A big 2011 study published in the Journal of American Medicine that included over 28,000 participants concluded that urinary sodium intake of less than 3,000 milligrams per day actually increased subjects’ risk of being hospitalized for congestive heart failure.
According to this study, consuming up to 7,000 milligrams of sodium per day did not, on average, increase subjects’ risk of cardiovascular disease!
A meta-analysis from 2011 reviewed data from seven different studies and found that salt restriction actually increased overall mortality in patients with existing heart disease.
So are we saying that you, the reader, should necessarily start eating a ton of salt? Not necessarily just yet, but there’s a good chance that most athletes — especially those who sweat — aren’t coming close to these numbers. Everything in health and nutrition is individualized, so you should always track your nutritional intake, gauge how you feel, and talk to your doctor before making a major dietary change.
Point is, for most athletes, going bigger on this mineral with a dose like 500 milligrams in HYDRAGEN, is likely far more beneficial than you realize.
Lots of physicians have acknowledged that the individual response to sodium can vary considerably. All the way back in the dark ages of 1987, many doctors had noticed that for any given patient, eating more sodium was about as likely to decrease their blood pressure as it was to increase it. And what’s more, most people saw no change in blood pressure at all.
Still, though, other research has shown that patients who get randomized to a low-sodium diet have a 25% lower risk of heart attack or stroke compared to a placebo sham intervention.
It really just depends on you, but if you know you’re sweating a lot, HYDRAGEN may be the hydration supplement you’ve been looking for. Now let’s balance that sodium out with some potassium:
HydroPrime Glycerol powder (std. min. 65% glycerol) – 1,000 mg
HydroPrime is a trademarked form of glycerol from NNB Nutrition.
Glycerol is an osmolyte, meaning that it can boost cellular hydration by increasing osmotic pressure around your cells, which naturally forces a higher than normal amount of water into your cells.
Increased cellular water content protects cells from heat stress and improves stores of nutrients available to your cells. This can actually cause an ergogenic – performance-enhancing – effect, thanks to the resulting improvement in cellular function.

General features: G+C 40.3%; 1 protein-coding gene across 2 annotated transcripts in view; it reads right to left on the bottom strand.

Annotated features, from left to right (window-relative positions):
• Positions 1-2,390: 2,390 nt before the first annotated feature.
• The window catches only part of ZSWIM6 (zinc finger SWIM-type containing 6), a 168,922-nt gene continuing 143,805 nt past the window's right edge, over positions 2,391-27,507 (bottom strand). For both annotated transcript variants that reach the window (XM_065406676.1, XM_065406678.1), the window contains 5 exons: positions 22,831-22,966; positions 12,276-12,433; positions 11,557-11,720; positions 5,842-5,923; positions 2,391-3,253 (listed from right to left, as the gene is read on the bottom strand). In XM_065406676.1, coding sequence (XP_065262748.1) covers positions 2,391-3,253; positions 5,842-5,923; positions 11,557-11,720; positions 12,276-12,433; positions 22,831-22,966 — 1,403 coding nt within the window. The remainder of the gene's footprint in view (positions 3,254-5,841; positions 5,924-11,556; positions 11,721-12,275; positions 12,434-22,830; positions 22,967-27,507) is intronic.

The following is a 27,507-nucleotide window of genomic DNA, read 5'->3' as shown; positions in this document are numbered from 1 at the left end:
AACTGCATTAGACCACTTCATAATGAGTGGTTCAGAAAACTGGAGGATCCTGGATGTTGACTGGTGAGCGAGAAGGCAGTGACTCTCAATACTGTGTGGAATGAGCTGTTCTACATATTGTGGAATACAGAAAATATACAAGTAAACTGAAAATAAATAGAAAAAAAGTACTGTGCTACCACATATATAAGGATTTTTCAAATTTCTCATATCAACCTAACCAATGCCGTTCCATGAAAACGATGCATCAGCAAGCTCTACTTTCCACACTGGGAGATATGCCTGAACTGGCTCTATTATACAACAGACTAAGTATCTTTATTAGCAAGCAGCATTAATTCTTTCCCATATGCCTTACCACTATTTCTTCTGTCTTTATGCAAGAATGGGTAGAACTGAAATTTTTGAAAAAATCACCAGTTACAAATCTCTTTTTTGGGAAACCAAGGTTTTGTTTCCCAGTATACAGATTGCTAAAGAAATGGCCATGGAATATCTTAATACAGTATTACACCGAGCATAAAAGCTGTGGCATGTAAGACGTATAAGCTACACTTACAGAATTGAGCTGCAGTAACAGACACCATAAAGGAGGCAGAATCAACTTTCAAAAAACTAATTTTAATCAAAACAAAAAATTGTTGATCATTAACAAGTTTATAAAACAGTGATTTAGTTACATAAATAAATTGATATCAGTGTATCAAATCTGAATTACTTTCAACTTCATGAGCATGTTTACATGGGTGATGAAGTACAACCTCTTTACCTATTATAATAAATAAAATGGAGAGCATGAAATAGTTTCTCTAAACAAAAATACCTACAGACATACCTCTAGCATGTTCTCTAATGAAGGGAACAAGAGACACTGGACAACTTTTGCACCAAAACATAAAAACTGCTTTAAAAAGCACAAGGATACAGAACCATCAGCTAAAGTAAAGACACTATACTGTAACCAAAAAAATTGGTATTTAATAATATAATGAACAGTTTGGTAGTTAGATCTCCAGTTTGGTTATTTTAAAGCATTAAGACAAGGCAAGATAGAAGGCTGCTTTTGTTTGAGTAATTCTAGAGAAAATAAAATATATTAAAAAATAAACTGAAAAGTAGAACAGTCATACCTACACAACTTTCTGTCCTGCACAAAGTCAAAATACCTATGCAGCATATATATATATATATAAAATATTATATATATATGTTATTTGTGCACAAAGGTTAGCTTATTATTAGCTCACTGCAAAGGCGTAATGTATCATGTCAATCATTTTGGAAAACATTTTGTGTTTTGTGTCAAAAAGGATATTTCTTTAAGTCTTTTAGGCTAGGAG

Glycerol is also known to give users a wicked pump, which athletes and bodybuilders are going to love.
Keep your hydration
Additionally, an extra unique benefit to glycerol is that it reduces urine output, as shown in numerous studies we’ve discussed in the past. Nobody wants to lose even more fluids, having to go to the restroom too often when training. Glycerol may help retain some of that for a bit longer, keeping your rest stops at a mininum.
The issue with generic glycerol is that it has an unfortunate tendency to clump during long-term storage. When glycerol, mixed with other ingredients, clumps up, it can render the entire supplement unusable – an outcome referred to as “bricking.”
Because of this, glycerol was falling out of favor with supplement formulators. But that’s when HydroPrime came along!
Because of NNB’s new method for stabilizing and powderizing glycerol, they were able to create a form of glycerol that doesn’t clump nearly as much as the generic stuff, and, hence, is much more shelf stable.
Given that HydroPrime’s effectiveness is intricately related to its effect on hydration, it probably won’t surprise you that it’s most effective when taken with plenty of water.
Taurine (HPLC) – 1,000 mg
Taurine is also an osmolyte, with the same cellular hydration benefits as HydroPrime.
A 2018 meta-analysis on taurine found that even a single 1,000-milligram dose – note, the same dose used in Morphogen Hydragen – is enough to immediately boost athletic endurance during a workout.
Taurine is also a potent antioxidant, and can help support calcium signaling between muscle cells, which can help support muscular contractions. It can also improve cognition.
Supplementing taurine is a wise move for anyone who’s exerting themselves to the utmost, since taurine is a conditionally essential amino acid.[29-31] This means that whenever you go through something metabolically stressful – whether it be injury, illness or just a demanding physical training regimen – your body’s requirements for taurine can increase.
In these cases, supplementation with conditionally essential amino acids like taurine is not a bad idea.
Taurine also has some pretty cool nootropic effects. Thanks to its GABAergic function in your central nervous system, it can help take the edge off stimulants like caffeine, much like L-theanine.
Taurine is GABAergic, helping decrease neural inflammation while facilitating inter-synaptic communication and improving mitochondrial function in your neurons.
In other words, taurine is good for both mental and physical performance, making its inclusion in hydration formulas a no-brainer.
Go bigger with Synthegen
If you want to look into even greater doses of taurine (which brings even more clinically-studied benefits), consider stacking HydraGen with SYNTHEGEN, Morphogen’s advanced amino acid matrix. It provides another 2 grams of taurine, and has similar flavor systems for intra workout stacking!